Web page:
• Locate air intakes above a loading dock or service yard.
• Locate exhausts at grade level or in building side walls.
• Underestimate the size and space required for support equipment.
Real-Life Renovation: Fluke Hall
Fluke Hall, at the University of Washington, Seattle, was built in 1988. The three-story building consists of a cast-in-place concrete frame with storefront and corrugated metal panel systems. A recent facility assessment indicated that the mechanical, electrical, and piping systems needed renewal. Renovation will allow UW to repurpose Fluke Hall as a long-term core research resource in two capacities: as the Microfabrication Facility (MFF) for the College of Engineering, and as The Center for Commercialization New Venture Facility.
The Fluke Hall renovation will encompass ISO Class 5, 6, and 7 space. Plan: HDR
The project will improve environmental air classifications and reconfigure the cleanroom for greater capacity, quality, and throughput. The east side of Level 1 will be gutted and remodeled, creating 16,550 ft2 of new cleanroom space. Key features include:
• Maintaining operations by phasing construction to allow a functional area to be completed and relocated before beginning each phase.
• Maintaining operations of the E-beam lithography (EBL) facility without disruption (requiring special techniques and protocols).
• Upgrading and expanding lithography facilities to ISO Class 5 (Class 100).
• Upgrading and expanding thin film, etch, and hot process facilities to ISO Class 6 (Class 1000).
• Adding new ISO Class 7 (Class 10,000) labs for teaching and soft lithography, chemical synthesis, and back-end processes and device assembly.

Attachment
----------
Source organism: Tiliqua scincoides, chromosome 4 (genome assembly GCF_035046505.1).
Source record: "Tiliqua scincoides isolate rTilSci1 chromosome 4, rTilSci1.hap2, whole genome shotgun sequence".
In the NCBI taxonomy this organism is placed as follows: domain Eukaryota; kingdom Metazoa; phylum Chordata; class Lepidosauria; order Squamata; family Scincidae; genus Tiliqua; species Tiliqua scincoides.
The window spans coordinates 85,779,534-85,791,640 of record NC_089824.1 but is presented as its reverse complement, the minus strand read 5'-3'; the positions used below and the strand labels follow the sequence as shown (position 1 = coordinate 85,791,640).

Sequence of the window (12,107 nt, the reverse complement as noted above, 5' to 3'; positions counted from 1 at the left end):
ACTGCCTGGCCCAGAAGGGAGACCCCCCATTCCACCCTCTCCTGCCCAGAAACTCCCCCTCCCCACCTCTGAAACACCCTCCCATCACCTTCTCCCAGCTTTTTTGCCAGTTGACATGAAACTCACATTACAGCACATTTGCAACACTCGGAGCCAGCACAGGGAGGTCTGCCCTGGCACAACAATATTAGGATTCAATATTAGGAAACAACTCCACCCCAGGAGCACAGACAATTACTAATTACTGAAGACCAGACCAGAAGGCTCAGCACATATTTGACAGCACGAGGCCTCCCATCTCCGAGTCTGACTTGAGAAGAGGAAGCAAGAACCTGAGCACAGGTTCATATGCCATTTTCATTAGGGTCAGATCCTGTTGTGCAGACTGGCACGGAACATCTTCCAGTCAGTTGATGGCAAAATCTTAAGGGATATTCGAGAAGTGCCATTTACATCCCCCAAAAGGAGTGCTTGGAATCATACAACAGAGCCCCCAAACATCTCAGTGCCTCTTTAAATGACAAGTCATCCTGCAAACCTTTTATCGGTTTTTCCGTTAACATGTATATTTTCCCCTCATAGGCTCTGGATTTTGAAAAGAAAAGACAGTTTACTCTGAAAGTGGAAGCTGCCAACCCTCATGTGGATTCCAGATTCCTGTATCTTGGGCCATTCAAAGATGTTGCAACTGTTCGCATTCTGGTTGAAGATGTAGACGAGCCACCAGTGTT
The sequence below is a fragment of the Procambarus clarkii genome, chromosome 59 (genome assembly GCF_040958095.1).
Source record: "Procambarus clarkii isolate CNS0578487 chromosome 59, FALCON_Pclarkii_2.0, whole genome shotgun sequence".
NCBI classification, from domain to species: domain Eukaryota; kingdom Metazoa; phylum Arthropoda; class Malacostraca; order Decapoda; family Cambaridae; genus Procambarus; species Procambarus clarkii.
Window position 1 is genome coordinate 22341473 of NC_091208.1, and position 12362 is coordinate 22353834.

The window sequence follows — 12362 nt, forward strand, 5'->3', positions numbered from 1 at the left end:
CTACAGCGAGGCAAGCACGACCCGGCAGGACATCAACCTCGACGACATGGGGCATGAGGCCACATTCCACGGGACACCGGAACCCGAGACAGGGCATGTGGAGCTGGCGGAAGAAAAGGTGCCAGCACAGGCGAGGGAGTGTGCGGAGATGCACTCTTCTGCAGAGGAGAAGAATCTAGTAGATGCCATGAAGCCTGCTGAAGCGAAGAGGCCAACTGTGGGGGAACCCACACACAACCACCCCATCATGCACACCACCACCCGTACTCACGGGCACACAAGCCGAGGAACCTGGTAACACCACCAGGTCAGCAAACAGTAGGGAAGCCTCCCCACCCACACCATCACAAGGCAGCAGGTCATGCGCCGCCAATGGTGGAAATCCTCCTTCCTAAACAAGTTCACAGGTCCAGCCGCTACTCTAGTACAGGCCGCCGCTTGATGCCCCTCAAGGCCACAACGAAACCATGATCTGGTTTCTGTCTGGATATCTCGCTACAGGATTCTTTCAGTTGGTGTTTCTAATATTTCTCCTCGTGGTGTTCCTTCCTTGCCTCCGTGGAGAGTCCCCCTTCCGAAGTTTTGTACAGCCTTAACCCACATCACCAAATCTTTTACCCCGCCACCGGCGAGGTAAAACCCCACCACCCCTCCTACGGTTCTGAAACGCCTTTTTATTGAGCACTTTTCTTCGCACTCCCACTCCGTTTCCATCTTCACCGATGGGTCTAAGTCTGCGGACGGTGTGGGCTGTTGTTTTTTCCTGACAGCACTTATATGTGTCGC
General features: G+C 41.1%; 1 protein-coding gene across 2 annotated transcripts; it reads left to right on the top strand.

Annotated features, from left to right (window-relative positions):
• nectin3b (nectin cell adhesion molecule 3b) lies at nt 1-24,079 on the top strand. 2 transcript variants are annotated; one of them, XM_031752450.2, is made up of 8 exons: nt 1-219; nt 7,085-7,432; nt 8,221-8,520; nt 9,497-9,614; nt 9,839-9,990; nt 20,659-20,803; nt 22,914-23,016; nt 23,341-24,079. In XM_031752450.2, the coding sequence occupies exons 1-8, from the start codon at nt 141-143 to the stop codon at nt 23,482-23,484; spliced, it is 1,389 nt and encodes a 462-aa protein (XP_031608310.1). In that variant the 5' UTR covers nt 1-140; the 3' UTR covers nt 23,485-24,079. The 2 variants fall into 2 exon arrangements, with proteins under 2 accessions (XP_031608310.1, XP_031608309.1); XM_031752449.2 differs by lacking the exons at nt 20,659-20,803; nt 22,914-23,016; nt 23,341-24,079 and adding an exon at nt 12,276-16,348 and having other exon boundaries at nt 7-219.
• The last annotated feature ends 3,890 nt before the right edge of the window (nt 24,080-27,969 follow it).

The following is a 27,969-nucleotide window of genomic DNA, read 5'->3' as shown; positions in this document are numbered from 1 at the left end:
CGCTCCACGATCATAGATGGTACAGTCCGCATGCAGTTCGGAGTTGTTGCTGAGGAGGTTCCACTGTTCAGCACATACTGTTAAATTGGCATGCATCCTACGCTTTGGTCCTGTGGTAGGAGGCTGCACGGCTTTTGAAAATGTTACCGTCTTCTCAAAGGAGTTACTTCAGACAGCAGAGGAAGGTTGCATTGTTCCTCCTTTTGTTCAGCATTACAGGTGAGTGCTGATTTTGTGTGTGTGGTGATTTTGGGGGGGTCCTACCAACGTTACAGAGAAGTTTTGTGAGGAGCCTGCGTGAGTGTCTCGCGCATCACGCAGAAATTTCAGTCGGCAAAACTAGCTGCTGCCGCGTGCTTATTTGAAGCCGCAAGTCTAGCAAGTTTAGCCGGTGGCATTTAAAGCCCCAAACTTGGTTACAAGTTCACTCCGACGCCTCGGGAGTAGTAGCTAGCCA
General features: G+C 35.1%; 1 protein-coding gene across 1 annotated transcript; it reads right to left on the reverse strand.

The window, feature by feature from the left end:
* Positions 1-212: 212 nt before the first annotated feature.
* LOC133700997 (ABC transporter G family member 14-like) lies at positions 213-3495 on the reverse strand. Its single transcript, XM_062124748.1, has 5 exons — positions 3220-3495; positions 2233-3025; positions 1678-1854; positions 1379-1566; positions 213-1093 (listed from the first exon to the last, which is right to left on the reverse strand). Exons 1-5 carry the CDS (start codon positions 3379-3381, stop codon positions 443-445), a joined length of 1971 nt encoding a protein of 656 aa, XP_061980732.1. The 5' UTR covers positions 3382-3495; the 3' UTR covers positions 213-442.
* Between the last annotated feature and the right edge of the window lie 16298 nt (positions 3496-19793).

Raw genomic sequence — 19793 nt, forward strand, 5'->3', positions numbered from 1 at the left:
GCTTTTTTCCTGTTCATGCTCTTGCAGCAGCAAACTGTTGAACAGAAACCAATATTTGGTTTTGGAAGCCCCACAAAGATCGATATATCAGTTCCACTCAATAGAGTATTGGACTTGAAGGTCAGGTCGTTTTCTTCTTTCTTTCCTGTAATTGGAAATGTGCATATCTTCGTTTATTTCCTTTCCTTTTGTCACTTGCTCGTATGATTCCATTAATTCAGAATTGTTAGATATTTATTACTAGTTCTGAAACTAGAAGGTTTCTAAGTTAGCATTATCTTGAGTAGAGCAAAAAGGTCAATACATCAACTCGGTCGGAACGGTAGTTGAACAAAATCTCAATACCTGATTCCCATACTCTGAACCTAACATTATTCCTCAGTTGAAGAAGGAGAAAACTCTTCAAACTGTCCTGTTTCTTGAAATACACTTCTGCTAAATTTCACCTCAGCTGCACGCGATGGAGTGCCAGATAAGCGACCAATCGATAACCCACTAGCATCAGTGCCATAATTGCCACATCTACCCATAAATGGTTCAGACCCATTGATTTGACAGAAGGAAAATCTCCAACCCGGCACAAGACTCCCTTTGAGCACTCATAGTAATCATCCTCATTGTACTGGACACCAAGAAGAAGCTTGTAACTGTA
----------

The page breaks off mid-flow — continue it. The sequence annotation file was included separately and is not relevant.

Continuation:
• Replacing specialty gas systems and providing new safety systems.
• Replacing all mechanical systems infrastructure.
• Replacing electrical systems to improve flexibility. (A new “pipe and wire” system will feature branch panels dedicated to the tools.)
HDR is developing the facility, with completion projected in 2014. Phasing is critical to allow continuous functionality. Developing the cleanroom within the existing envelope is also challenging; the space is limited by a 16-ft floor-to-floor height, and wet laboratories are located directly above.
Responses to these challenges included incorporating a construction manager (CM) as early as possible; developing a modified air management scheme; and working with vendors to develop a cost-effective, unique concept.
Jack Paul, RA, LEED AP, is VP/senior professional associate at HDR Architecture. With more than 28 years of experience planning facilities for teaching, research, and manufacturing, he is a nationally recognized expert in planning and programming for the physical sciences, engineering research, and cleanroom users.
This article appeared in the February 2013 issue of Controlled Environments.